Stuc a' Chroin and Ben Vorich

Stuc a' Chroin and Ben Vorich

Sunday, 14 June 2020

Sunday 14 June - NASA-JPL My trip to Mars draws near - launch now scheduled for 17 July


Engineers at NASA's JPL have been busy getting the Mars Rover, Perseverance, ready for the start of  its journey to Mars landing at Jezero Crater on 18 February 2021. The crater is some 45km in diameter and Perseverance will land on the flat floor of the crater just east of the ancient river delta.

The rover's mission is to look for signs of past life, collect rock and soil samples, and cache them for possible return to Earth at a later date in a joint venture with the European Space Agency (ESA).


NASA's Hubble Space Telescope took this photo of Mars in July 2018 near its closest approach to Earth since 2003 - 36.9 million miles.The two Moons of Mars are Phobos (right) and Deimos (left).
Jezero crater lies within the small circle near the centre of the photograph. Crater not visible. Photo Mars Orbiter Mission 2014

Perseverance landing ellipse in Jezero crater


The name plate attached to Perseverance's robotic arm
The laser-etched titanium plate weighs 104g and measures 43cm long by 8.26cm wide and was cut using a water-jet. The surface was coated with black thermal paint before a computer-guided laser generated the name 'Perseverance' by ablating the surface.

The name plate acts as a rock and debris shield to protect the cables which carry power and data to the computer in the body of the rover to the actuators in the arm. Power is also carried to the instruments and drill in the turret. (Photo and details courtesy NASA/JPL-Caltech)


Perseverance gets its flight wheels which are 52.5cm in diameter. The wheels are re-engineered versions of Curiosity's and have twice as many treads, slightly curved instead of chevron

The protective antistatic foil will be removed before launch. The spokes are titanium.



Perseverance during mass properties measurements

Precision mass properties measurements are crucial to to a safe landing on Mars, ensuring the spacecraft travels accurately throughout its journey and has a successful entry, descent and landing.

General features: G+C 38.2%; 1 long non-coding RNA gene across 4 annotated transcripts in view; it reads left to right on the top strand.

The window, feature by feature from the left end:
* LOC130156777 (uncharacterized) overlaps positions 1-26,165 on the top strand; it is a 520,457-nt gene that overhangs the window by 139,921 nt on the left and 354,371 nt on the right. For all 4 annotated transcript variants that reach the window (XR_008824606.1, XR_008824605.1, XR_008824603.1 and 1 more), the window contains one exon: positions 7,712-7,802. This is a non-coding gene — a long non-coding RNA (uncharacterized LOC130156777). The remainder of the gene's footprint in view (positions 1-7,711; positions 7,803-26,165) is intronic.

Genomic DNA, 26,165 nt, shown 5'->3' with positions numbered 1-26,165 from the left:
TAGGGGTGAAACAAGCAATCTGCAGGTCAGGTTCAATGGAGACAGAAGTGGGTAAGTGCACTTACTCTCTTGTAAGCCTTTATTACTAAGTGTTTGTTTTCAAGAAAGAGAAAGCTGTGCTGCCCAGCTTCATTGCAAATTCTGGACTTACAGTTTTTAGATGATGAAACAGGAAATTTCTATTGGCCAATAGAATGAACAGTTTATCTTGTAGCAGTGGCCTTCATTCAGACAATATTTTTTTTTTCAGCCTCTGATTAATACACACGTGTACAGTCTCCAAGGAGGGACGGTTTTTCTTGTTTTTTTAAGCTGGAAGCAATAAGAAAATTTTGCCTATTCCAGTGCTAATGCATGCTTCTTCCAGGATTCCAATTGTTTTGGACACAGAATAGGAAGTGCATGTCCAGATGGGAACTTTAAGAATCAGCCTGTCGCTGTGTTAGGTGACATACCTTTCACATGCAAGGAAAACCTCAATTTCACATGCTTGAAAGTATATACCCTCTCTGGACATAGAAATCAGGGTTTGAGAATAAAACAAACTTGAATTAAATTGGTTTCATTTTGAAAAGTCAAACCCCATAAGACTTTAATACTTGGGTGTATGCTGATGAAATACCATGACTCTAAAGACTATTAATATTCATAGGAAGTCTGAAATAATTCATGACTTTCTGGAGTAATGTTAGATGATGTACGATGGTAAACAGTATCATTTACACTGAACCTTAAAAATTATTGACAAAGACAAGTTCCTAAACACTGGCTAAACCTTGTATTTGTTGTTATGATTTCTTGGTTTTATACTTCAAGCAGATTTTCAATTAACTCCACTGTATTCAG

On a rover turnover fixture the Perseverance’s centre of gravity is determined relative to its x-axis (tail to front) before moving Perseverance to a spin table the surface of which sits on a spherical air bearing that levitates on a thin layer of nitrogen gas. The centre of gravity of is then determined relative to Perseverance's z-axis (top to bottom) and the y-axis (left to right). The engineers then rotate the rover slowly back and forth calculating the imbalance in its mass distribution.

After analysis of the data, 6.27kg were added to the rover's centre of gravity which brought it within 0.025mm of the spot mission designers had intended. (Source NASA JPL-Caltech)


Perseverance's mast mounted camera system can zoom, focus and take 3D images and video at high speed to allow detailed examination of distant objects

Descent stage
Mars Helicopter - Ingenuity can be seen fixed to the yellow/cream structure (red arrow)
Weighing 1.8kg, Ingenuity will test powered flight on Mars and is powerful enough to lift off on Mars where the atmosphere is less than 1% the density on Earth's. It will take off, fly for up to 90 seconds for a distance of 300m and land with commands from Earth sent in advance. It will fly up to 5 metres above the surface.

I am thoroughly looking forward to Perseverance's journey to the Red Planet and will provide updates nearer the launch and throughout its voyage as well as more details of the mission and the rover's scientific instruments More information can be found here

All images courtesy NASA JPL - Caltech




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